Articles Posted in Chapter 7

Abraham Lincoln, a lawyer by profession, was exactly on the mark when he said: “A lawyer’s advice and time are his stock in trade.” That’s what we sell — our time (as well as our knowledge).

Now put that together with another old, but very true, saying: “You get what you pay for.” So. . . when you go for cheap, you are bound to get less of that lawyer’s time and attention. I have explained how this works before here in a prior blog posting about cheap lawyers and bankruptcy mills.

I state the foregoing (if you will indulge me in a little legalese) as an introduction to the present rant. Excuse me while I spout.

Bankruptcy is a very effective tool to deal with financial problems. There are times, however, when it just does NOT make sense. The following facts are from a consultation where I advised AGAINST a filing.

The gentleman had a condominium which had become a financial burden. Like a lot of property purchased shortly before the financial crisis, this one had depreciated significantly. It was a small, 840 square foot condo purchased for about $300,000 in 2006. Upon listing with a realtor, the best offer he could draw $185,000, but the lender would not approve the short sale. He had two mortgages. The payment on the first was about $1,400/month, and the second was about $400/month. The monthly condo fee was $275/month. With rent coming in at $1,500/month, he had to put in $575 a month from his own pocket to carry it. He had recently been pre-approved for a loan to purchase a larger $400,000 for his wife and new baby. He complained he could not afford to keep on paying the condo.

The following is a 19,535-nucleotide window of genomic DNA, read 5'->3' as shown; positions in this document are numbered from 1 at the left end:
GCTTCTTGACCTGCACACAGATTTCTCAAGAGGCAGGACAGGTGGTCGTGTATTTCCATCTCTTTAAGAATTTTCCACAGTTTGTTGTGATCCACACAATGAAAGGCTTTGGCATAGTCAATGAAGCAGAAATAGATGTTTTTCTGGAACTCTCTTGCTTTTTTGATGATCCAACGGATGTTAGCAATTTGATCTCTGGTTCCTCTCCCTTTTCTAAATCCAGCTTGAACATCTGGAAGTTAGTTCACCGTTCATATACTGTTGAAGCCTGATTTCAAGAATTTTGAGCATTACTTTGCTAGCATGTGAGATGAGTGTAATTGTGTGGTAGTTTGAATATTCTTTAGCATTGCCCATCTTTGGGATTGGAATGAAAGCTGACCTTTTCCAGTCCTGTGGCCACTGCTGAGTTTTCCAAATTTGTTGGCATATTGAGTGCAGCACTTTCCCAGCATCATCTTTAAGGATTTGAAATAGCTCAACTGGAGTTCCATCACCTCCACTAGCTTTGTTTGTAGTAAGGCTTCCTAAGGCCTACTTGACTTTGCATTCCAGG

Given his income of $82,000 a year and wife’s $51,000 a year, if they declared bankruptcy, they would likely not qualify for a simple Chapter 7 and would have to pay all disposable income into the court for the next five years. Furthermore, the wife had $16,000 in a money market fund, so the minimum contribution over time would have to be a minimum of $11,000. (Since the couple lived in Virginia, that state’s $5,000 homestead exemption would apply.)

Practicing bankruptcy law in the greater Washington, DC area, we often get this question from nervous government employees and defense contractors: “If I file bankruptcy, will I lose my security clearance?”

The answer is: It’s not the bankruptcy itself that is the problem. It’s the underlying circumstances leading to the bankruptcy that is the determining factor.

Think about it. If you got a very serious illness and racked up a million dollars in medical bills you could not pay, and needed bankruptcy relief to stop the collection calls, lawsuits and garnishments, does the bankruptcy — in any way — reflect upon you personally as a security risk? Was the illness your fault? Is it evidence of a personality defect that would make it more likely you would breach security? I think you know the answer.